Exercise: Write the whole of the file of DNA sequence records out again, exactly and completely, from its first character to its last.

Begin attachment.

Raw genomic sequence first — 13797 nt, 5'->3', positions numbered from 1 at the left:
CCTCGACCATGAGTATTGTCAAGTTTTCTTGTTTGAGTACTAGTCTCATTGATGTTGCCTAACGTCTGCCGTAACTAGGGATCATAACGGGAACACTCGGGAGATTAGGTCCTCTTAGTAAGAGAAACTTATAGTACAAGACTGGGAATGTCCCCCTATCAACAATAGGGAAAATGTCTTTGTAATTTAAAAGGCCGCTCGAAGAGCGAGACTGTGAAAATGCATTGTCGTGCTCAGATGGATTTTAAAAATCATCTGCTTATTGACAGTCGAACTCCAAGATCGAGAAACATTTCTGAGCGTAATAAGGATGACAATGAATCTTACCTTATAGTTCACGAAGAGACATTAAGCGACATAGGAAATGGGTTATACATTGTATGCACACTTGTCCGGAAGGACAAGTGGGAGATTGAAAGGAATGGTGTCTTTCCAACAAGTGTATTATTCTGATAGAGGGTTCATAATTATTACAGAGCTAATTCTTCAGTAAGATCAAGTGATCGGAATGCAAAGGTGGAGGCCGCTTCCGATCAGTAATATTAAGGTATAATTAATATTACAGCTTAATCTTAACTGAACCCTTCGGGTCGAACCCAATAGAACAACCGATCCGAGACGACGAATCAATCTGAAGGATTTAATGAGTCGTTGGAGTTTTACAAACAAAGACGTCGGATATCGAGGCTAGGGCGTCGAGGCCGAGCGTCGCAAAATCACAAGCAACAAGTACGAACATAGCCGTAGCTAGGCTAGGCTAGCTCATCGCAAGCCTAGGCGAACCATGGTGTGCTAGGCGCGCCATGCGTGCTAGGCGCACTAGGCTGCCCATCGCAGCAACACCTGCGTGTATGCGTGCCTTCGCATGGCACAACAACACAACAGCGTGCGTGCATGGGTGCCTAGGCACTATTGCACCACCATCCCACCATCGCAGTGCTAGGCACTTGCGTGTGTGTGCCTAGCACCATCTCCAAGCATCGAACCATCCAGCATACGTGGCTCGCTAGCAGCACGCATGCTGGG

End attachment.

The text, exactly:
Raw genomic sequence first — 13797 nt, 5'->3', positions numbered from 1 at the left:
CCTCGACCATGAGTATTGTCAAGTTTTCTTGTTTGAGTACTAGTCTCATTGATGTTGCCTAACGTCTGCCGTAACTAGGGATCATAACGGGAACACTCGGGAGATTAGGTCCTCTTAGTAAGAGAAACTTATAGTACAAGACTGGGAATGTCCCCCTATCAACAATAGGGAAAATGTCTTTGTAATTTAAAAGGCCGCTCGAAGAGCGAGACTGTGAAAATGCATTGTCGTGCTCAGATGGATTTTAAAAATCATCTGCTTATTGACAGTCGAACTCCAAGATCGAGAAACATTTCTGAGCGTAATAAGGATGACAATGAATCTTACCTTATAGTTCACGAAGAGACATTAAGCGACATAGGAAATGGGTTATACATTGTATGCACACTTGTCCGGAAGGACAAGTGGGAGATTGAAAGGAATGGTGTCTTTCCAACAAGTGTATTATTCTGATAGAGGGTTCATAATTATTACAGAGCTAATTCTTCAGTAAGATCAAGTGATCGGAATGCAAAGGTGGAGGCCGCTTCCGATCAGTAATATTAAGGTATAATTAATATTACAGCTTAATCTTAACTGAACCCTTCGGGTCGAACCCAATAGAACAACCGATCCGAGACGACGAATCAATCTGAAGGATTTAATGAGTCGTTGGAGTTTTACAAACAAAGACGTCGGATATCGAGGCTAGGGCGTCGAGGCCGAGCGTCGCAAAATCACAAGCAACAAGTACGAACATAGCCGTAGCTAGGCTAGGCTAGCTCATCGCAAGCCTAGGCGAACCATGGTGTGCTAGGCGCGCCATGCGTGCTAGGCGCACTAGGCTGCCCATCGCAGCAACACCTGCGTGTATGCGTGCCTTCGCATGGCACAACAACACAACAGCGTGCGTGCATGGGTGCCTAGGCACTATTGCACCACCATCCCACCATCGCAGTGCTAGGCACTTGCGTGTGTGTGCCTAGCACCATCTCCAAGCATCGAACCATCCAGCATACGTGGCTCGCTAGCAGCACGCATGCTGGG